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A regular grammar for the language $L= \{a^nb^m \mid \text{ n is even and m is even } \}$ is given by

1. $S \rightarrow aSb \mid S_1; S_1 \rightarrow bS_1a \mid \lambda$
2. $S \rightarrow aaS \mid S_1;S_1 \rightarrow bSb \mid \lambda$
3. $S \rightarrow aSb \mid S_1;S_1 \rightarrow S_1ab \mid \lambda$
4. $S \rightarrow aaS \mid S_1;S_1 \rightarrow bbS_1 \mid \lambda$

recategorized | 867 views

We can easily solve this by elimination through examples approach

A) S  - -> aSb - -> aS1b --> ab      //n=m=1 not even ; Not the answer

B) S --> aaS --> aaS1 --> aabSb-->aabaaSb -->aabaab // not in a n b m format ; Not the answer

C) S  - -> aSb - -> aS1b --> ab      //n=m=1 not even ; Not the answer

D) always make strings in a n b m format ; such that n and m are even //hence the answer

by Boss (33k points)
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This method doesn't work for many cases as I am getting even length string in B and C as well.

Is it like that I need to find at least one case where this string produces odd length?
+1 vote

Given Language    L = { a^n b^m } where n is even and m is even

In simple words we can consider this Language as even no of a's followed by even no of b's .If we write down the Language then it would be something like this....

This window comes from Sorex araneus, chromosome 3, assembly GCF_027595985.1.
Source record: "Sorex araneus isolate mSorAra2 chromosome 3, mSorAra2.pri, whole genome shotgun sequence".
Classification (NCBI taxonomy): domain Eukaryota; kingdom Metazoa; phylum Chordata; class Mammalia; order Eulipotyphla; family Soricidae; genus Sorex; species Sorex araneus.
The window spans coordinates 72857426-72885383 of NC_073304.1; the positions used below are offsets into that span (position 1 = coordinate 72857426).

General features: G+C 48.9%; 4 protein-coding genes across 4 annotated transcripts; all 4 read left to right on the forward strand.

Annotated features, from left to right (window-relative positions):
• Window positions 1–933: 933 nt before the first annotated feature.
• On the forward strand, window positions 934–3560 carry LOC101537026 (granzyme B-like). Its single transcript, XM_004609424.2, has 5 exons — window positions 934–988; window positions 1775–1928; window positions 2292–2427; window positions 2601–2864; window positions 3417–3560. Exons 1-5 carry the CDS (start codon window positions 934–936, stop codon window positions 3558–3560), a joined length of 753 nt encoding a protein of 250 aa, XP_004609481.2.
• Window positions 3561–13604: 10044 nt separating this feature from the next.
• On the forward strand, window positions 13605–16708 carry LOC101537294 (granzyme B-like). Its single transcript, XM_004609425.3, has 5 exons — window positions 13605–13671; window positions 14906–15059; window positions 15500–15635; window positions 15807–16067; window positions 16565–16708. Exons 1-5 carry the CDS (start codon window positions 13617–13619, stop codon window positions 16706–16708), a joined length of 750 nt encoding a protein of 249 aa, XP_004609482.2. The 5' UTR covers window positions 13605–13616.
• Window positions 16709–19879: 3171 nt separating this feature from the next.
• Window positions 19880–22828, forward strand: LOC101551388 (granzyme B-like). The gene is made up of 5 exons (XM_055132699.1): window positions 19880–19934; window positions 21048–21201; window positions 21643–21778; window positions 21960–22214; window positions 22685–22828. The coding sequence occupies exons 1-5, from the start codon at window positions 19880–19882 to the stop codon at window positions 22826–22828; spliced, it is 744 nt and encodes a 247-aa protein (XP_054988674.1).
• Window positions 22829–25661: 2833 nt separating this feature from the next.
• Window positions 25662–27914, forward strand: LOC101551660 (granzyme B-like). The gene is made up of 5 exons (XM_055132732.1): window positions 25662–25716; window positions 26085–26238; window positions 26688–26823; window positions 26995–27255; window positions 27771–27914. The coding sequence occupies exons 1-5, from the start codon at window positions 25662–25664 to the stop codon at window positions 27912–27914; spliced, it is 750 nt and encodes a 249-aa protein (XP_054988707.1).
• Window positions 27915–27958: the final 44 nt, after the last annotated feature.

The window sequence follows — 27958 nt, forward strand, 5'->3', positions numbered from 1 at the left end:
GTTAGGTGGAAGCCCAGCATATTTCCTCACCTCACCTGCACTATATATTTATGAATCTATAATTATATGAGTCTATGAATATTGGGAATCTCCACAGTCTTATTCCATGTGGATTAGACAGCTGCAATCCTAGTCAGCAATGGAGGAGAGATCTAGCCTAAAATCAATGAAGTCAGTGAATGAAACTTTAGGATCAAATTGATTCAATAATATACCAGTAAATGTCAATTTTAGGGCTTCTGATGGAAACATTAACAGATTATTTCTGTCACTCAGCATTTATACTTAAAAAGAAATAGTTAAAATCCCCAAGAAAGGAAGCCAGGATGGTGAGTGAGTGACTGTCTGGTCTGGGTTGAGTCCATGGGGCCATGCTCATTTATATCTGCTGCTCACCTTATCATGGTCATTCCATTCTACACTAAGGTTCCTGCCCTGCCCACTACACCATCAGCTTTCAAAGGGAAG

L = {∈ , aa , bb , aaaa , bbbb ........}

Option 1 Grammar can't give us "aa" as a substring so it is not the correct option.

Option 3 Grammar can't give us "bb" as a substring so it is not the correct option.

It seems like option 2 can give us even no of a's followed by even no of b's but it is not true because initially we can get even no of a's then off-course we can even get even no of b's but there is a small problem in it that is the production "S1 --->bSb " due to this production we can get even no of a's in middle of b's and it should not be happened. So it is not the correct option.

Option 4 can give us exactly what we want out of given Grammar and 'll satisfy the Given Languge.

by Boss (45.4k points)
0
Good and much-needed explanation.

Thanks